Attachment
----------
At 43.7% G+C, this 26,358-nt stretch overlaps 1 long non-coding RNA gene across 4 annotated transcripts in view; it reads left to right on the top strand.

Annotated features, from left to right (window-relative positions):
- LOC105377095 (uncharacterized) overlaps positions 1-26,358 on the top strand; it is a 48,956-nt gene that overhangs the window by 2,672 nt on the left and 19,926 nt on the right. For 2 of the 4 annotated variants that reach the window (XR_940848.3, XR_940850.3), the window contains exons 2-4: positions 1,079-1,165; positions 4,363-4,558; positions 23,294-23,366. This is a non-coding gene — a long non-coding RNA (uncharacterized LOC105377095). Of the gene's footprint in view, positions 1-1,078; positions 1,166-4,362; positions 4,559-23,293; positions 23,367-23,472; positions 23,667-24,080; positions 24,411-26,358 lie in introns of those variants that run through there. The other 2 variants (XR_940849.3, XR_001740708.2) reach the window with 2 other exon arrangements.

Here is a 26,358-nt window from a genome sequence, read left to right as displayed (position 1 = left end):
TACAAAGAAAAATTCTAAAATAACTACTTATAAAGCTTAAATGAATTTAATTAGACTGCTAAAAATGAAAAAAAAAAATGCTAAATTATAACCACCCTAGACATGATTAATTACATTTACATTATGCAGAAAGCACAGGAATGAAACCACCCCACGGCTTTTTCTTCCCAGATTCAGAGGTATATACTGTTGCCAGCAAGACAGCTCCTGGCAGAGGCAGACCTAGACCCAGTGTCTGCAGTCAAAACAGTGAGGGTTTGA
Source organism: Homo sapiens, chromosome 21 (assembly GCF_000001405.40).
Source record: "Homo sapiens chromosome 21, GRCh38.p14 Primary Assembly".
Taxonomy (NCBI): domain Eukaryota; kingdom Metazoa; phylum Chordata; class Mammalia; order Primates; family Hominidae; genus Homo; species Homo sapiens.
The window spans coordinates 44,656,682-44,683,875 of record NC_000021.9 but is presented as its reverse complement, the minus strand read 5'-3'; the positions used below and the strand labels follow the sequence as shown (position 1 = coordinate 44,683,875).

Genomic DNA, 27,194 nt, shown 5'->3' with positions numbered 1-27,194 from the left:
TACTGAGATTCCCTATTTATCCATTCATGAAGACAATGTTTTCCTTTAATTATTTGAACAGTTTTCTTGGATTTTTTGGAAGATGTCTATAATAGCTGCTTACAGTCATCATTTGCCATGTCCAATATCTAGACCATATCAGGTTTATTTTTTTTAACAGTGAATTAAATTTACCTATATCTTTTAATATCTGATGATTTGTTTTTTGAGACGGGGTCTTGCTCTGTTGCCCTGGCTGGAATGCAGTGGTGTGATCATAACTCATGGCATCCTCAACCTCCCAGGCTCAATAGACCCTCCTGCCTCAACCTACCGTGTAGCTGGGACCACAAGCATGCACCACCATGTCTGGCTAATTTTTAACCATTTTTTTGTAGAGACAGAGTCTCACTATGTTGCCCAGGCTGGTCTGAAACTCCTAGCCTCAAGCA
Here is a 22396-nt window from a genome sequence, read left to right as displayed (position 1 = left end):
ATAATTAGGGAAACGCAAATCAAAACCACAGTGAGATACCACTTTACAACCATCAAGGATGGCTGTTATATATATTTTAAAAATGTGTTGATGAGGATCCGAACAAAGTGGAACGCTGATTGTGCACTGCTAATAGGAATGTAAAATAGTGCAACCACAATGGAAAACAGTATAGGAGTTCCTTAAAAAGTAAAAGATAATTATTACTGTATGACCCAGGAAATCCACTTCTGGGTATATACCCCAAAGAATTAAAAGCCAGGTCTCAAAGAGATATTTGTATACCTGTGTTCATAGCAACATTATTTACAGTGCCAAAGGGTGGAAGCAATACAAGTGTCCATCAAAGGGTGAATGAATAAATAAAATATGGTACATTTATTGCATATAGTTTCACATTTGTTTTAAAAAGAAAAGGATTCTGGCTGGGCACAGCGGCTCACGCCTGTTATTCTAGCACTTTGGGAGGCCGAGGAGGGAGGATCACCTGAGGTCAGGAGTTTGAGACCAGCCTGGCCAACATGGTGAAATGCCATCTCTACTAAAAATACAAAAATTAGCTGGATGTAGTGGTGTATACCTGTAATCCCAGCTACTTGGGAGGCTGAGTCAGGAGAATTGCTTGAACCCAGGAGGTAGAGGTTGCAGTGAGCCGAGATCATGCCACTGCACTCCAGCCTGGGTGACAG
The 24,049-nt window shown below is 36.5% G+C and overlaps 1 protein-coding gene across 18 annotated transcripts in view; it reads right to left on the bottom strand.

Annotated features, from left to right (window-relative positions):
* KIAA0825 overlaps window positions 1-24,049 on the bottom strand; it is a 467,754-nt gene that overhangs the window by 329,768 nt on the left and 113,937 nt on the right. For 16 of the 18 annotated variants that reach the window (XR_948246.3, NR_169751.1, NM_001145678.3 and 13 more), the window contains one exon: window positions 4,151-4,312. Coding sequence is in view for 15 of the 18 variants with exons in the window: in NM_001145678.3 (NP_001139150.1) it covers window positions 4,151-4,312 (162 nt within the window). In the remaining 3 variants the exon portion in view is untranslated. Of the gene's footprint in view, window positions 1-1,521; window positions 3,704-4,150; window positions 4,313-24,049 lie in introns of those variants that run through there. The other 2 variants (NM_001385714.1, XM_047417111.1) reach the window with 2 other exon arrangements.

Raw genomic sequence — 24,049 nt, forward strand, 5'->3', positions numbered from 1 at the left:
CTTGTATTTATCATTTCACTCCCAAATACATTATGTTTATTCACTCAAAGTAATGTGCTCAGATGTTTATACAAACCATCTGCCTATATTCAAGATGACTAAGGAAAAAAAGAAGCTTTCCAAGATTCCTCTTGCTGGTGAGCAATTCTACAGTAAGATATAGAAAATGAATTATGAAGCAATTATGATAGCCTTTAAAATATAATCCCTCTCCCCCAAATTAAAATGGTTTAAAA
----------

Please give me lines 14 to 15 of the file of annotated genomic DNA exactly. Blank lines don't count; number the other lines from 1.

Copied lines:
The 24,049-nt window shown below is 36.5% G+C and overlaps 1 protein-coding gene across 18 annotated transcripts in view; it reads right to left on the bottom strand.

Annotated features, from left to right (window-relative positions):